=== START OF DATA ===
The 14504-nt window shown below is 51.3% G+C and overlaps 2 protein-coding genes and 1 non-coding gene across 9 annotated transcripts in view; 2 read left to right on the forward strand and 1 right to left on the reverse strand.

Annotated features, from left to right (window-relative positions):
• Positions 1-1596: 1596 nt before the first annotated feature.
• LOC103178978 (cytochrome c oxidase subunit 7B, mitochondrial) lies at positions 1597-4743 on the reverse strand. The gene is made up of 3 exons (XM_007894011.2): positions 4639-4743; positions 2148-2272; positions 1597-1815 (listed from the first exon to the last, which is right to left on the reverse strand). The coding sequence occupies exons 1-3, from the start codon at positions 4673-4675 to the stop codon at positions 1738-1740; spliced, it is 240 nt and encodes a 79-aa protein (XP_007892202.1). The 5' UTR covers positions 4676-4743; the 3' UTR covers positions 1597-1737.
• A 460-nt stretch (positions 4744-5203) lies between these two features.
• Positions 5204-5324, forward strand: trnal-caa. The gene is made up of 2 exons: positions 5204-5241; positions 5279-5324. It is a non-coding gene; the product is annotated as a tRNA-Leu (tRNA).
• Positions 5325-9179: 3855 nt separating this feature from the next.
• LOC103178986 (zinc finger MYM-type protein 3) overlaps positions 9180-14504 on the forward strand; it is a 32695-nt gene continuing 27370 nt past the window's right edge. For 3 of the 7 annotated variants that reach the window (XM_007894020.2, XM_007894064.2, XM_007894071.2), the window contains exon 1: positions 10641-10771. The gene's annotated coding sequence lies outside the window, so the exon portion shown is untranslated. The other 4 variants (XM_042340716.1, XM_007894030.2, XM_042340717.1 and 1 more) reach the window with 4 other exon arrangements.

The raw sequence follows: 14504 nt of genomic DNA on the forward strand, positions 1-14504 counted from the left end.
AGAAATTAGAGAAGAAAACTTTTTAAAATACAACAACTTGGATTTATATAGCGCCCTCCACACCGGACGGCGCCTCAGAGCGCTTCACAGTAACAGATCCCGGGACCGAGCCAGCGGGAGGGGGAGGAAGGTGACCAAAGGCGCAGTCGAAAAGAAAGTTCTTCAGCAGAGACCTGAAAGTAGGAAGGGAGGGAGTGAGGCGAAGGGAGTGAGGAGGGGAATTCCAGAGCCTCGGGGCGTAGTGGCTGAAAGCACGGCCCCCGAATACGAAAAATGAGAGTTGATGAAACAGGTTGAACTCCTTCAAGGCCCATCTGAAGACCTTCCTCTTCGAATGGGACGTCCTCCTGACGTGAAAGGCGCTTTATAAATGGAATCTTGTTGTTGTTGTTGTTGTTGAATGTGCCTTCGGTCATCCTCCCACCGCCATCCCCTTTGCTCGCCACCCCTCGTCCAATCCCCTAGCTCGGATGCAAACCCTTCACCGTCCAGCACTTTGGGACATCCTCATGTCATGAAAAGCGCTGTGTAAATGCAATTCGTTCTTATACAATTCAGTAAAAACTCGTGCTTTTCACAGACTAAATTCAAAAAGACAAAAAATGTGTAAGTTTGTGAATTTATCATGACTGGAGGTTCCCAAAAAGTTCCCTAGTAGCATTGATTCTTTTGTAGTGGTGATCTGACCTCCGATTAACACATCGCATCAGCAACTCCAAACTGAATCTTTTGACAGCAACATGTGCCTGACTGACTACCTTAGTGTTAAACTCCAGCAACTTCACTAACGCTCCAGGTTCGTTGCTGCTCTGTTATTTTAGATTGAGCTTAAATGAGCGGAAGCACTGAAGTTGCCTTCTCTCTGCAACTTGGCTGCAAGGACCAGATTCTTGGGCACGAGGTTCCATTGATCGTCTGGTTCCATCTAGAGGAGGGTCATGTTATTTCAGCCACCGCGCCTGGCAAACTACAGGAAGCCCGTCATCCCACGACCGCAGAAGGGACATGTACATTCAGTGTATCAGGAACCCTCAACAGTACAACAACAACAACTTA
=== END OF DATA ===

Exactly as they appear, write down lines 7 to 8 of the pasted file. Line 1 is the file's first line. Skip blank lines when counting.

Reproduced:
• Positions 5325-9179: 3855 nt separating this feature from the next.
• LOC103178986 (zinc finger MYM-type protein 3) overlaps positions 9180-14504 on the forward strand; it is a 32695-nt gene continuing 27370 nt past the window's right edge. For 3 of the 7 annotated variants that reach the window (XM_007894020.2, XM_007894064.2, XM_007894071.2), the window contains exon 1: positions 10641-10771. The gene's annotated coding sequence lies outside the window, so the exon portion shown is untranslated. The other 4 variants (XM_042340716.1, XM_007894030.2, XM_042340717.1 and 1 more) reach the window with 4 other exon arrangements.